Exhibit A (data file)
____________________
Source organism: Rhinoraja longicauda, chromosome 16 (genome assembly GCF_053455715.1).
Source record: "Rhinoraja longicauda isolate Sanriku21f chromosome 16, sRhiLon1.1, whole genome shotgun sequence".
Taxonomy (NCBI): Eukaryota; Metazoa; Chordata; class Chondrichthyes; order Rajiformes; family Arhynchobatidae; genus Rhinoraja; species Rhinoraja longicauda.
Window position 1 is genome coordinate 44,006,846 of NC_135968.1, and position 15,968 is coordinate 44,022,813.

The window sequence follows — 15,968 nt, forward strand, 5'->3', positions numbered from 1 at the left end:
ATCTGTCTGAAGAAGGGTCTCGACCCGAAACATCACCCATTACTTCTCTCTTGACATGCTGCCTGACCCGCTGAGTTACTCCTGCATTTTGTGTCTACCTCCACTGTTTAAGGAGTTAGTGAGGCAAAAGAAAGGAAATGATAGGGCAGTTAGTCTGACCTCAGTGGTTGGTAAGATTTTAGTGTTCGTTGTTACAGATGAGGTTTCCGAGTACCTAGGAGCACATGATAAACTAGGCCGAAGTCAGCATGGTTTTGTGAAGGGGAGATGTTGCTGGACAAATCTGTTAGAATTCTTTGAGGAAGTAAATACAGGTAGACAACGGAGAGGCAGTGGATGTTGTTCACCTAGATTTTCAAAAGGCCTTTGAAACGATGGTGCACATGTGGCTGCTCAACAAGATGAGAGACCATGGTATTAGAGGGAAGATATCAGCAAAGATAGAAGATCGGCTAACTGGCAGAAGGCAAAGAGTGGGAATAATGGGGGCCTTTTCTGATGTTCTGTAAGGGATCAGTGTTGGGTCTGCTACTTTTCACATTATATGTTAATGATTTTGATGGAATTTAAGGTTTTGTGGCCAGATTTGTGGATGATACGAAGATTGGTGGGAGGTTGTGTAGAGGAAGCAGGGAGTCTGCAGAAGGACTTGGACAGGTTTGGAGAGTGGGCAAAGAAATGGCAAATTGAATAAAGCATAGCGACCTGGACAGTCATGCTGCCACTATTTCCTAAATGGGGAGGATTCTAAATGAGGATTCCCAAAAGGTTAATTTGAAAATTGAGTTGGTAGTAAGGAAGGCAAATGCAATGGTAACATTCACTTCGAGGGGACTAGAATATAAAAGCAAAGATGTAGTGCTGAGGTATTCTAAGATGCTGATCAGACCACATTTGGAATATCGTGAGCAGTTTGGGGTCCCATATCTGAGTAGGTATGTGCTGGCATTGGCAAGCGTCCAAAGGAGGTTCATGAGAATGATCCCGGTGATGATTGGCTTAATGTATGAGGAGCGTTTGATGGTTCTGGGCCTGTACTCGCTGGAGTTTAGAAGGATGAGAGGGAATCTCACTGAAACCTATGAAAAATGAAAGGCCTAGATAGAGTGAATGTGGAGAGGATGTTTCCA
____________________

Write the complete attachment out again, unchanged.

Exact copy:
Source organism: Rhinoraja longicauda, chromosome 16 (genome assembly GCF_053455715.1).
Source record: "Rhinoraja longicauda isolate Sanriku21f chromosome 16, sRhiLon1.1, whole genome shotgun sequence".
Taxonomy (NCBI): Eukaryota; Metazoa; Chordata; class Chondrichthyes; order Rajiformes; family Arhynchobatidae; genus Rhinoraja; species Rhinoraja longicauda.
Window position 1 is genome coordinate 44,006,846 of NC_135968.1, and position 15,968 is coordinate 44,022,813.

The window sequence follows — 15,968 nt, forward strand, 5'->3', positions numbered from 1 at the left end:
ATCTGTCTGAAGAAGGGTCTCGACCCGAAACATCACCCATTACTTCTCTCTTGACATGCTGCCTGACCCGCTGAGTTACTCCTGCATTTTGTGTCTACCTCCACTGTTTAAGGAGTTAGTGAGGCAAAAGAAAGGAAATGATAGGGCAGTTAGTCTGACCTCAGTGGTTGGTAAGATTTTAGTGTTCGTTGTTACAGATGAGGTTTCCGAGTACCTAGGAGCACATGATAAACTAGGCCGAAGTCAGCATGGTTTTGTGAAGGGGAGATGTTGCTGGACAAATCTGTTAGAATTCTTTGAGGAAGTAAATACAGGTAGACAACGGAGAGGCAGTGGATGTTGTTCACCTAGATTTTCAAAAGGCCTTTGAAACGATGGTGCACATGTGGCTGCTCAACAAGATGAGAGACCATGGTATTAGAGGGAAGATATCAGCAAAGATAGAAGATCGGCTAACTGGCAGAAGGCAAAGAGTGGGAATAATGGGGGCCTTTTCTGATGTTCTGTAAGGGATCAGTGTTGGGTCTGCTACTTTTCACATTATATGTTAATGATTTTGATGGAATTTAAGGTTTTGTGGCCAGATTTGTGGATGATACGAAGATTGGTGGGAGGTTGTGTAGAGGAAGCAGGGAGTCTGCAGAAGGACTTGGACAGGTTTGGAGAGTGGGCAAAGAAATGGCAAATTGAATAAAGCATAGCGACCTGGACAGTCATGCTGCCACTATTTCCTAAATGGGGAGGATTCTAAATGAGGATTCCCAAAAGGTTAATTTGAAAATTGAGTTGGTAGTAAGGAAGGCAAATGCAATGGTAACATTCACTTCGAGGGGACTAGAATATAAAAGCAAAGATGTAGTGCTGAGGTATTCTAAGATGCTGATCAGACCACATTTGGAATATCGTGAGCAGTTTGGGGTCCCATATCTGAGTAGGTATGTGCTGGCATTGGCAAGCGTCCAAAGGAGGTTCATGAGAATGATCCCGGTGATGATTGGCTTAATGTATGAGGAGCGTTTGATGGTTCTGGGCCTGTACTCGCTGGAGTTTAGAAGGATGAGAGGGAATCTCACTGAAACCTATGAAAAATGAAAGGCCTAGATAGAGTGAATGTGGAGAGGATGTTTCCA